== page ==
John Larkin

On Saturday, April 4, 2020, 11:49:12 PM CDT, john oseida via groups.io <xseinc@...> wrote:


There was a recently concluded eBay listing that had a number of images that might be of interest to the group including one of those not often photographed poultry cars:






Regards,

John Oseida
Oakville, ON


On Saturday, April 4, 2020, 2:06:52 p.m. EDT, Tim O'Connor <timboconnor@...> wrote:




Thanks Drew for the clarification. I'd love to see this done. It seems to be an
almost forgotten art at least for HO models.


On 4/4/2020 11:35 AM, Drew wrote:
Tim,
   I worked in a prototype model during my high school years. We used lost wax a few times. First a master is made and a mold made off that master, the mold was usually RTV rubber. Wax was poured in to that mold to make a second master which did shrink a bit. That wax master was then placed in foundry sand and hot metal poured in to the sand mold. The wax melted/vaporized and metal took its place, hence the name lost wax. It's been 20 years since I last did that but I do recall there was a bit of shrinkage in each step.

Drew Marshall in Philly, PA

Modeling the pre-Depression years.

Sent from TypeApp
On Apr 4, 2020, at 09:15, Tim O'Connor <timboconnor@...> wrote:

As I recall, all Cal-Scale detail components were OVERSIZE because they were used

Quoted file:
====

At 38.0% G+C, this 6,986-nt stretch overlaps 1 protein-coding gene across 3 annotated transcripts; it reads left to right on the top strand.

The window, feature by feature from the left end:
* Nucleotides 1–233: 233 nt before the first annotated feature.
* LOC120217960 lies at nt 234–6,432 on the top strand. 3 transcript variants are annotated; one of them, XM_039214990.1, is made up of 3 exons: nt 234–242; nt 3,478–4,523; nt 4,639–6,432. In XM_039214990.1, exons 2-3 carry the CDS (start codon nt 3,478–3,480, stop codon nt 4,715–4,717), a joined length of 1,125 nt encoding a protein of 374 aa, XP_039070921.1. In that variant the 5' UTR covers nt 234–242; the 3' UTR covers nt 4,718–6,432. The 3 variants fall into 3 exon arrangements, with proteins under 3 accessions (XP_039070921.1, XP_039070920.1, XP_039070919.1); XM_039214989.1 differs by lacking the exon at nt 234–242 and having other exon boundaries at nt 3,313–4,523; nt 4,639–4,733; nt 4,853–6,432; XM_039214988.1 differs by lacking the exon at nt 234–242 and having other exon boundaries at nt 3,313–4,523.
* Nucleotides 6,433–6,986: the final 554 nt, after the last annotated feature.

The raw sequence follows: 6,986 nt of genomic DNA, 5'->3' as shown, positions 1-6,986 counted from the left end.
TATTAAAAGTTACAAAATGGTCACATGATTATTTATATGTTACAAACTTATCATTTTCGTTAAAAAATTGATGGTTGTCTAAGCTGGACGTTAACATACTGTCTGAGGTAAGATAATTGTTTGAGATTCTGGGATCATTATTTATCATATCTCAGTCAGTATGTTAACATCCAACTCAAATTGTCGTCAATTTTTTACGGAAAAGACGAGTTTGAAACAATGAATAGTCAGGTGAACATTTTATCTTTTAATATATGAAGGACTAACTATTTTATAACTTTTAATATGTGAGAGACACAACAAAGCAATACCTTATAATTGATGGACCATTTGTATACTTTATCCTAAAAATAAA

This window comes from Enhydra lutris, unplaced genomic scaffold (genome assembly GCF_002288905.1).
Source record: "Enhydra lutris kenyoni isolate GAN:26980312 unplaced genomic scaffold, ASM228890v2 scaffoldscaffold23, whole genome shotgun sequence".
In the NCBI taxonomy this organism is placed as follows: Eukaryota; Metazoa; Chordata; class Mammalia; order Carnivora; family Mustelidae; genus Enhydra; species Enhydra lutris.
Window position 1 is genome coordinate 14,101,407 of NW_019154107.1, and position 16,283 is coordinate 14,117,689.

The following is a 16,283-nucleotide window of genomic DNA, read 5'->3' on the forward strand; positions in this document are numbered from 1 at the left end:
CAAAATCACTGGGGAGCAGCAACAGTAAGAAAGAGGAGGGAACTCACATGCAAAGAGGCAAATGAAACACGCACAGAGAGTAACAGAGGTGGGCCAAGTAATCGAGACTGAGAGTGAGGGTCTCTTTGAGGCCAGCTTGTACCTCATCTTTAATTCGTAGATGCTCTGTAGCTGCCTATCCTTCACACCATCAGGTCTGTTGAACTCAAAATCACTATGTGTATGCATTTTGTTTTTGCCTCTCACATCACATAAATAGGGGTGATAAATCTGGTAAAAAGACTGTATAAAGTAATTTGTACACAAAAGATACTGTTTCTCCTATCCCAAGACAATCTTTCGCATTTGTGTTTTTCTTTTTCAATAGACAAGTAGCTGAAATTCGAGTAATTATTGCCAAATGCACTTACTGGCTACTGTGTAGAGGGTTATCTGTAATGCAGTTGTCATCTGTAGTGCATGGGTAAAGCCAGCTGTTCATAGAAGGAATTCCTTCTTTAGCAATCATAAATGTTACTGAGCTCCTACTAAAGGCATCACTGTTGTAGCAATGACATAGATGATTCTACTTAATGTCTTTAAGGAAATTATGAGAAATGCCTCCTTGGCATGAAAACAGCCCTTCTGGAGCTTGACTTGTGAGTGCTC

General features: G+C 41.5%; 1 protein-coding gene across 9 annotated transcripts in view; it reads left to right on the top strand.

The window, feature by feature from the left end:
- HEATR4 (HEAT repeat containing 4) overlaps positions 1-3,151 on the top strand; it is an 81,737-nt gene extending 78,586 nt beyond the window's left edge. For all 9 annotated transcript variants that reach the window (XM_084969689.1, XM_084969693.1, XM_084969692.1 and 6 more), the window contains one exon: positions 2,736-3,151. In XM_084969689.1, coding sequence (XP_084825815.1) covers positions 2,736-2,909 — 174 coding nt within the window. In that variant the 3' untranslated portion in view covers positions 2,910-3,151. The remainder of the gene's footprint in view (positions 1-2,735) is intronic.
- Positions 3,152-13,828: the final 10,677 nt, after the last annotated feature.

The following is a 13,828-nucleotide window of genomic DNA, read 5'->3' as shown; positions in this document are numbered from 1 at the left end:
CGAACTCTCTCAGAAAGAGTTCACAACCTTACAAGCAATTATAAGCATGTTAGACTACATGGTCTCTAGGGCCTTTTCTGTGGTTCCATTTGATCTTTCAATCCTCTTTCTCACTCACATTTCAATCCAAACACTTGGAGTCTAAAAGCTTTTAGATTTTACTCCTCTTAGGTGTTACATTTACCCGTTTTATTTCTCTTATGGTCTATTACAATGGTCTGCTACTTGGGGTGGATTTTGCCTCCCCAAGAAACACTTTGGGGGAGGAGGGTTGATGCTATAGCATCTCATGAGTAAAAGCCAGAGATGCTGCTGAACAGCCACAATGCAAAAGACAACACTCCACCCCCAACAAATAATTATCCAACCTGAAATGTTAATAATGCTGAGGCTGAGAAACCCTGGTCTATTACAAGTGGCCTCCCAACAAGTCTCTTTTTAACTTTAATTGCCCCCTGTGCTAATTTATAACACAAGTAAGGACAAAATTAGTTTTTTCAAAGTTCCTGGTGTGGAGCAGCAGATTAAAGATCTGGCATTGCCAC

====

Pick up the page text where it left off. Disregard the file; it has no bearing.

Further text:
for lost wax casting! In that process the plastic parts are for the molds and are
destroyed in the casting process, and the shrinkage produces parts that are closer
to scale.

Or am I wrong? :-)

Tim O'Connor

========================================

On 4/4/2020 9:00 AM, Lester Breuer wrote:

A comparison of several manufacturers’ model brake component measurements to Westinghouse prototype brake component measurements prepared by George Toman was sent to me for my use.  I asked George to share his measurements comparison on my blog.  If you are interested in the  comparison measurements, they are now available on my blog I have to share photos and writeup of projects on my Minneapolis & Northland Railroad Company. If would like to take a look please do at the following link:

 

http://mnrailroadcab100.blogspot.com/

 

Lester Breuer



--
Tim O'Connor
Sterling, Massachusetts